Nortel: Collapse of a giant

Once-proud Canadian standard-bearer reaches bottom, considers next steps.

Nortel Networks’ (TSX: NT) 114-year history entered a new era Wednesday, as company lawyers filed for bankruptcy protection in courtrooms in Toronto and Wilmington, Del.

The company’s board of directors decided to make the move at a meeting Tuesday evening, in advance of a $107-million debt repayment that was due Thursday. With its operations burning through some US$250 million of its cash last quarter — the news release announcing the restructuring stated it had US$2.4 billion in cash as of Dec. 31, which is down from US$2.65 billion as of Sept. 30 — Nortel chose to preserve its funds and proactively reorganize financially while it can still continue to operate.

“This process will allow Nortel to deal decisively with its cost and debt burden, to effectively restructure its operations and to narrow its strategic focus in an effective and timely manner,” the company said in a statement.

The news, although expected, still left industry watchers incredulous as to the collapse of what was once Canada’s technology standard-bearer. At its height, in the summer of 2000, riding high through the high-tech and telecom booms, Nortel was worth about $385 billion. The stock’s all-time high on the TSX was $1245 (accounting for 10-for-one stock consolidation in late 2006). On Wednesday, Nortel shares traded as low as 8 cents when trading resumed on the TSX at 11 a.m., before rebounding by the afternoon to about 13 cents a share, with a market capitalization of just under $65 million.

The Toronto stock exchange is undertaking an expedited review of whether the company still meets listing requirements. The New York Stock Exchange notified the company in December it could be delisted.

Nortel has lurched from one crisis to another this decade. Hit hard by the collapse of the telecom and Internet tech bubbles of 2000-2001, Nortel then played host to an accounting scandal that led to a series of financial restatements. (Legal proceedings involving several former executives who were fired for cause in 2004, including CEO Frank Dunn, are still ongoing.)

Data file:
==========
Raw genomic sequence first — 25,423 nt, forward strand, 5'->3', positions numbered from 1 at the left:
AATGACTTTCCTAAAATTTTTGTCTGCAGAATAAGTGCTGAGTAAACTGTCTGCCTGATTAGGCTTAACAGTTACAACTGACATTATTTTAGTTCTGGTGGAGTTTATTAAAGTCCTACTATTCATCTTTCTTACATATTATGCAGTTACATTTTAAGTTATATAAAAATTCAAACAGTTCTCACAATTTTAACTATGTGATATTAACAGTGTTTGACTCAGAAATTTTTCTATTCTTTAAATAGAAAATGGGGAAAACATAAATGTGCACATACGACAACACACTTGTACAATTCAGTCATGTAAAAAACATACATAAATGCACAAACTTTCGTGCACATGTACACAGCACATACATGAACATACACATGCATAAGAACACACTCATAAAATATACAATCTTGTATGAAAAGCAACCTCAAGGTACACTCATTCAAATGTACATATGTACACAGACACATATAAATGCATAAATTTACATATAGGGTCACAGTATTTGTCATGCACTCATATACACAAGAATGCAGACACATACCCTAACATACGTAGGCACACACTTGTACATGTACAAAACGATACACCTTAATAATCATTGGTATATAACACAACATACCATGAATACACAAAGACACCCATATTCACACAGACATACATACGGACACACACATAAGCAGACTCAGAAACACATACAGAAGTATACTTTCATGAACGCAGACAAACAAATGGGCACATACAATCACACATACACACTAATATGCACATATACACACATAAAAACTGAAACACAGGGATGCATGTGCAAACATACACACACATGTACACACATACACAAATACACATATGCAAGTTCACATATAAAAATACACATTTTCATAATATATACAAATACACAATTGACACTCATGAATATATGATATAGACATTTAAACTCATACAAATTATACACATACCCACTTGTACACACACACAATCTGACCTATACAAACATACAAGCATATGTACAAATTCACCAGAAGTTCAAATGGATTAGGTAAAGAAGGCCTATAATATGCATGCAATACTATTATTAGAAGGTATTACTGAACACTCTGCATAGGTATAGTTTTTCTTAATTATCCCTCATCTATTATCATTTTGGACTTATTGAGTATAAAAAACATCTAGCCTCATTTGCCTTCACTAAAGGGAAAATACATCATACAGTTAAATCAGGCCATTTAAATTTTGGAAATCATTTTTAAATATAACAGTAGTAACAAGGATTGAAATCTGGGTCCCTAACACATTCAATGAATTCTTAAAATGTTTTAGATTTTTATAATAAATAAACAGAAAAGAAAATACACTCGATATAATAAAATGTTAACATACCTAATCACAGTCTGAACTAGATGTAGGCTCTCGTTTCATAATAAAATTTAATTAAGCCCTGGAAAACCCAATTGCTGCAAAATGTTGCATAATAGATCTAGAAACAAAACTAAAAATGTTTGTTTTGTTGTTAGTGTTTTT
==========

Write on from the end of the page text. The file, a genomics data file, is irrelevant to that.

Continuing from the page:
Current CEO Mike Zafirovski, who joined Nortel in November 2005 after successfully restructuring Motorola (NYSE: MOT) earlier this decade, was supposed to turn it all around. But competitive industry conditions, including the emergence of new low-cost telecom equipment manufacturers like China’s Huawei, and gaps in Nortel’s own technology portfolio made the comeback an even steeper challenge than initially expected.

And then came the credit crisis. As the company noted in a statement Wednesday, “The global financial crisis and recession have compounded Nortel’s financial challenges and directly impacted its ability to complete this transformation.”

Even attempts to sell its promising optical networking division have so far failed, and another round of 1,300 layoff was announced in November.

Today, its workforce is about 75% smaller than it was in 2000; some 4,600 employees still work at its Ottawa campus, a small portion of the more than 20,000 eight years ago.

The bankruptcy protection is a last-ditch effort by Zafirovski to save something of the company. “Nortel must be put on a sound financial footing once and for all,” he said in a statement. “I am confident that the actions we’re announcing today will be the fastest, most effective means to translate our improved operational efficiency, double-digit productivity, focused R&D and technology leadership into long-term success.”

It is hard to know just what Nortel will be as a company when, or if, it emerges from bankruptcy protection. Much depends on what divisions or assets it is able to sell and at what price, and to what extent it can restructure its debt.

“It’s certainly possible a chunk of Nortel could emerge from this restructured, properly financed and a completely legitimate technology player, just in a subset of what Nortel does today,” says Duncan Stewart of DSAM Consulting, a technology industry research firm. He expects that both the optical networking and its telecom carrier equipment businesses will be sold off, leaving a business focused on corporate communications equipment — a distant No. 2 competitor to Cisco Systems (NASDAQ: CSCO).